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Pain. 2010 Apr;149(1):117-23. doi: 10.1016/j.pain.2010.01.016. Epub 2010 Feb 20.

Low-dose amitriptyline for treatment of persistent arm pain due to repetitive use.

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  • 1Cambridge Health Alliance, Cambridge, MA 02139, USA. rgoldman@challiance.org


Amitriptyline is sometimes used to treat arm pain related to repetitive use, but rigorous evidence of its benefit is lacking. This randomized controlled trial investigated whether amitriptyline provided greater pain relief or improved arm function than a placebo pill in adults with arm pain associated with repetitive use that had persisted for at least 3 months. Participants (N=118) were randomly assigned to receive 25mg of amitriptyline or a placebo pill for 6 weeks. The primary outcome was intensity of pain (10-point numerical rating scale) and secondary outcomes were arm symptoms, arm function, grip strength, mood, and sleep. Assessments were done at baseline, 3 and 6 weeks of treatment, and 1 month after the treatment ended. Changes in arm pain were not statistically significant. However, the amitriptyline group improved more than the placebo group in arm function (p=0.023) and sense of well being (p=0.034). In a longitudinal analysis, the amitriptyline group's arm function score improved 0.45 points per week faster than placebo after adjusting for subject characteristics (p=0.015). At the treatment's midpoint, the amitriptyline group reported more "troublesome side-effects" than the placebo group (52.5% vs. 27.1%, p=0.005), but this difference decreased by the end of the treatment (30.5% vs. 22.0%, p=0.30). The most frequent side effect was drowsiness. In conclusion, this study found that low-dose amitriptyline did not significantly decrease arm pain among these participants but did significantly improve arm function and well being. Future research is needed to explore the effects of higher doses and longer duration of treatment.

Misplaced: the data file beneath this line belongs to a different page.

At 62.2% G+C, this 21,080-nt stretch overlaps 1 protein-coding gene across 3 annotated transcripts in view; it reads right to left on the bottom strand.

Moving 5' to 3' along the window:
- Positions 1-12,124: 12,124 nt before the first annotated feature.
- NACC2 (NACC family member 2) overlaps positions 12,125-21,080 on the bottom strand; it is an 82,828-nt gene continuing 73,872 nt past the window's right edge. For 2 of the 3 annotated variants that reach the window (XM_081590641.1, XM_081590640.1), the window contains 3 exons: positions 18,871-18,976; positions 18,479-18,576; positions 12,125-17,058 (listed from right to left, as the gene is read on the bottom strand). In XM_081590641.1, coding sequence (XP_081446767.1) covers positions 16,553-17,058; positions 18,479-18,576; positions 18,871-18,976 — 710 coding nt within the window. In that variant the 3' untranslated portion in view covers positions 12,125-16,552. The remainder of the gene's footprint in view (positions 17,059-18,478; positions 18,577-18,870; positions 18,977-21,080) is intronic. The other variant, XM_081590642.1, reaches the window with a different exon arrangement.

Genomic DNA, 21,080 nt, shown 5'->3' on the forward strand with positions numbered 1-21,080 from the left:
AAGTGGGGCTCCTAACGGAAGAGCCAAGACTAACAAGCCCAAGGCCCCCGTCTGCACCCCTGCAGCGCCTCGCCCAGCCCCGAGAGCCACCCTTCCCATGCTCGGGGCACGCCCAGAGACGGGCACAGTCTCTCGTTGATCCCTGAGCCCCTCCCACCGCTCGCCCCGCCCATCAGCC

Copyright 2010 International Association for the Study of Pain. All rights reserved.

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